Prostopinije: a lament

by abbamoses

Traditional wooden church in Slovakia

Traditional wooden church in Slovakia

From my first encounter with it, I’ve loved the Prostopinije, the distinctive liturgical plainchant of the Carpatho-Rusyn Orthodox churches. Like the old Russian Znammeny chant, it’s always seemed to me to have the sobriety and spiritual depth that we see in Byzantine Chant, the Church’s oldest music. In America it’s still the official church music of the American Carpatho-Russian Orthodox Diocese and of the Byzantine Catholic parishes descended from Orthodoxy.
It’s hard to deny that Prostopinije is dying, rapidly.
The “Bible” of traditional Prostopinije is John Bokshai’s Tserkovnoje Prostopinije (Church Chant), published in 1906. The bishop of Uzhorod Cathedral, the story goes, was concerned that much of the Church’s traditional music was becoming less well known, so he employed Bokshai to transcribe the singing of the Cathedral’s cantor. Apparently the cantor didn’t read music and carried the huge deposit of traditional melodies in his head. Even in 1906 it seems that there was some concern that the tradition was endangered. Since then, the decline of Prostopinije as a living tradition has accelerated. I think that several factors have brought this about.

Western-style, harmonized choral music has done a great deal to undermine the traditional plainchant. To some degree this was forcibly imposed in the United States. When St. Alexis Toth brought thousands of Uniate Catholics back to Orthodoxy early in the 20th century, the Russian Metropolia (now the Orthodox Church in America) received these converts graciously, but was not always so tolerant of their unique musical tradition. The Kievan choral music then (and now) dominant in Russian practice became the standard, even though Prostopinije unquestionably had deeper Orthodox roots, descended as it was from older Russian and Bulgarian traditions. When the American Carpatho-Russian Diocese was formed in the late 1930s, its priests and leaders had observed this suppression of Carpathian tradition, and wanted no part of it. One large reason for the decision to turn to Constantinople rather than Moscow for support was a conviction (proven correct) that Constantinople would not meddle with the beloved music of the Rusyn people.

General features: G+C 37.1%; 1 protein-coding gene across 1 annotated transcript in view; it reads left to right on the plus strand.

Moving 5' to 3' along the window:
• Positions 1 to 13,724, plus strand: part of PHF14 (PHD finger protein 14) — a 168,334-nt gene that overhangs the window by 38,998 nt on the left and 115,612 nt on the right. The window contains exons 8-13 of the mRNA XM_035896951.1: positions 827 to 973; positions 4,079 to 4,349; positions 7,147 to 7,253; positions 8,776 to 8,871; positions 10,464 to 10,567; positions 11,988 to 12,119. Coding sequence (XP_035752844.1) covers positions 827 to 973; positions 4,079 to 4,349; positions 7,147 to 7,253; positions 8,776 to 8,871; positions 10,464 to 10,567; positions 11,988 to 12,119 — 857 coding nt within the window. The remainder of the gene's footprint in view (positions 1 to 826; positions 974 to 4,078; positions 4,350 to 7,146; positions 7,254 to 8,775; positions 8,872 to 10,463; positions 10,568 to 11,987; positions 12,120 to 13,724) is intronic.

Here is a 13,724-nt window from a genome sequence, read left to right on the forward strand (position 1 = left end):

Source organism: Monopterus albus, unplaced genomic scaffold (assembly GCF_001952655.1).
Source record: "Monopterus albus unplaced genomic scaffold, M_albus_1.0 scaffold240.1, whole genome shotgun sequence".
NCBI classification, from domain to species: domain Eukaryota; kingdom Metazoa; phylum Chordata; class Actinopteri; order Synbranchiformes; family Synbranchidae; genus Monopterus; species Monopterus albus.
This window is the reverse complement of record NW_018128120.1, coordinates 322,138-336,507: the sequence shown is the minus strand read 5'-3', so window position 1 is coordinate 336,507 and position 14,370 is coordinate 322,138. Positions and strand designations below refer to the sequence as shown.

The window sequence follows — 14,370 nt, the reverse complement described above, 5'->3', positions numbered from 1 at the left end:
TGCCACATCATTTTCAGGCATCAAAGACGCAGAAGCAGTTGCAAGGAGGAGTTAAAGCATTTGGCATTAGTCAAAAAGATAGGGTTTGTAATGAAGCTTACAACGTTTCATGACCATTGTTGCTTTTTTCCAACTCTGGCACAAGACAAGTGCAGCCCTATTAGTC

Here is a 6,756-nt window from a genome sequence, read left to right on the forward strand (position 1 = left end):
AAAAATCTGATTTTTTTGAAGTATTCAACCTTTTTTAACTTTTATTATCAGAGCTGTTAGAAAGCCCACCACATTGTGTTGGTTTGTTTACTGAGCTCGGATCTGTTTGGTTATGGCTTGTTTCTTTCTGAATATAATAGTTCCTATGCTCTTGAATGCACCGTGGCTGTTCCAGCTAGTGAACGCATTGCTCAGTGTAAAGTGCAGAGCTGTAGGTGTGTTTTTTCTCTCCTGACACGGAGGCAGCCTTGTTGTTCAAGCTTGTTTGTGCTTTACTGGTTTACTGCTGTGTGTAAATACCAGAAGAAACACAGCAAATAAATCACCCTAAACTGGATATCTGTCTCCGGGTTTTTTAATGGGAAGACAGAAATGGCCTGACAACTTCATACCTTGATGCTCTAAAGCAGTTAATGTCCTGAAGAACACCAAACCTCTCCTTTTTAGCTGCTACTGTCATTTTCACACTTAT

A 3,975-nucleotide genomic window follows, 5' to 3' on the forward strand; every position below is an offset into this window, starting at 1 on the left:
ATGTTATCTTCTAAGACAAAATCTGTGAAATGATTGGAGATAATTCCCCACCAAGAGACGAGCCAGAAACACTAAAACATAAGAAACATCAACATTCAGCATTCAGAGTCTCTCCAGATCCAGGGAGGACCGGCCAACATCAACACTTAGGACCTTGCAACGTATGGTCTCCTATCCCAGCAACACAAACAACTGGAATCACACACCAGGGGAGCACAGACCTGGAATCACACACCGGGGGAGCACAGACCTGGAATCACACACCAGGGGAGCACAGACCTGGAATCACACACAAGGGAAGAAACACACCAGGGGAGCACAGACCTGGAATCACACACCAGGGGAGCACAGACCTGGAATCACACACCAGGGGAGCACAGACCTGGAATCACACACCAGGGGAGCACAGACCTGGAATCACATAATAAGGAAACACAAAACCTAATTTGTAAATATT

But I’ve observed that choral music doesn’t really need to be imposed — it exerts a kind of seductive pressure of its own. (We see this in the Greek churches too, but I won’t go into that here.) For most of us who’ve grown up in western societies, harmonized music is music as we know it, whether we’ve soaked it in through Brahms or country radio. It’s something that we’re comfortable with. The group dynamics of a church make the transition from plainchant a kind of one-way street: Once there’s a choir, there’s a Choir Director, usually one of the most dedicated and respected people in the parish, whose musical choices determine what music will be heard in church, and who by training and taste is almost sure to see western-style choral music as more musical and more advanced than the Prostopinije.